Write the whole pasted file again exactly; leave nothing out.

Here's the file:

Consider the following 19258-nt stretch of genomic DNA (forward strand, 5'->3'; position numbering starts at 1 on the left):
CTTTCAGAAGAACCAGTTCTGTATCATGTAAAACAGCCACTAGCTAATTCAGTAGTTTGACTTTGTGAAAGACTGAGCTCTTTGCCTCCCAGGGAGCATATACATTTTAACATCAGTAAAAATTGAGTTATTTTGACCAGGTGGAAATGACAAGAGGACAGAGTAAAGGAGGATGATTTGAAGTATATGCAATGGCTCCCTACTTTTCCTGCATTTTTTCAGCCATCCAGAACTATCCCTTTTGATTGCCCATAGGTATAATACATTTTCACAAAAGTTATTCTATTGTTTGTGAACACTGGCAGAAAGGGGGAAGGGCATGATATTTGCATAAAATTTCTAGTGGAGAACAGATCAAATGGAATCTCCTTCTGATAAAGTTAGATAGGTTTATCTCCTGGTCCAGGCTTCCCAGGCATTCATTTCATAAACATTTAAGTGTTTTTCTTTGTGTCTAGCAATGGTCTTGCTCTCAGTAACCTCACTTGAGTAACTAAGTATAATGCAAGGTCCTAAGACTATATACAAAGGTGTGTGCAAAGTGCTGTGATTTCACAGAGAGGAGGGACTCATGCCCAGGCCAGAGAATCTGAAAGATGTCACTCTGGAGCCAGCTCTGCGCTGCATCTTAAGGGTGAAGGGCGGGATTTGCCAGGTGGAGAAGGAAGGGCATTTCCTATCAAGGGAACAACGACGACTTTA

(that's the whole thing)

Consider the following 19258-nt stretch of genomic DNA (forward strand, 5'->3'; position numbering starts at 1 on the left):
CTTTCAGAAGAACCAGTTCTGTATCATGTAAAACAGCCACTAGCTAATTCAGTAGTTTGACTTTGTGAAAGACTGAGCTCTTTGCCTCCCAGGGAGCATATACATTTTAACATCAGTAAAAATTGAGTTATTTTGACCAGGTGGAAATGACAAGAGGACAGAGTAAAGGAGGATGATTTGAAGTATATGCAATGGCTCCCTACTTTTCCTGCATTTTTTCAGCCATCCAGAACTATCCCTTTTGATTGCCCATAGGTATAATACATTTTCACAAAAGTTATTCTATTGTTTGTGAACACTGGCAGAAAGGGGGAAGGGCATGATATTTGCATAAAATTTCTAGTGGAGAACAGATCAAATGGAATCTCCTTCTGATAAAGTTAGATAGGTTTATCTCCTGGTCCAGGCTTCCCAGGCATTCATTTCATAAACATTTAAGTGTTTTTCTTTGTGTCTAGCAATGGTCTTGCTCTCAGTAACCTCACTTGAGTAACTAAGTATAATGCAAGGTCCTAAGACTATATACAAAGGTGTGTGCAAAGTGCTGTGATTTCACAGAGAGGAGGGACTCATGCCCAGGCCAGAGAATCTGAAAGATGTCACTCTGGAGCCAGCTCTGCGCTGCATCTTAAGGGTGAAGGGCGGGATTTGCCAGGTGGAGAAGGAAGGGCATTTCCTATCAAGGGAACAACGACGACTTTA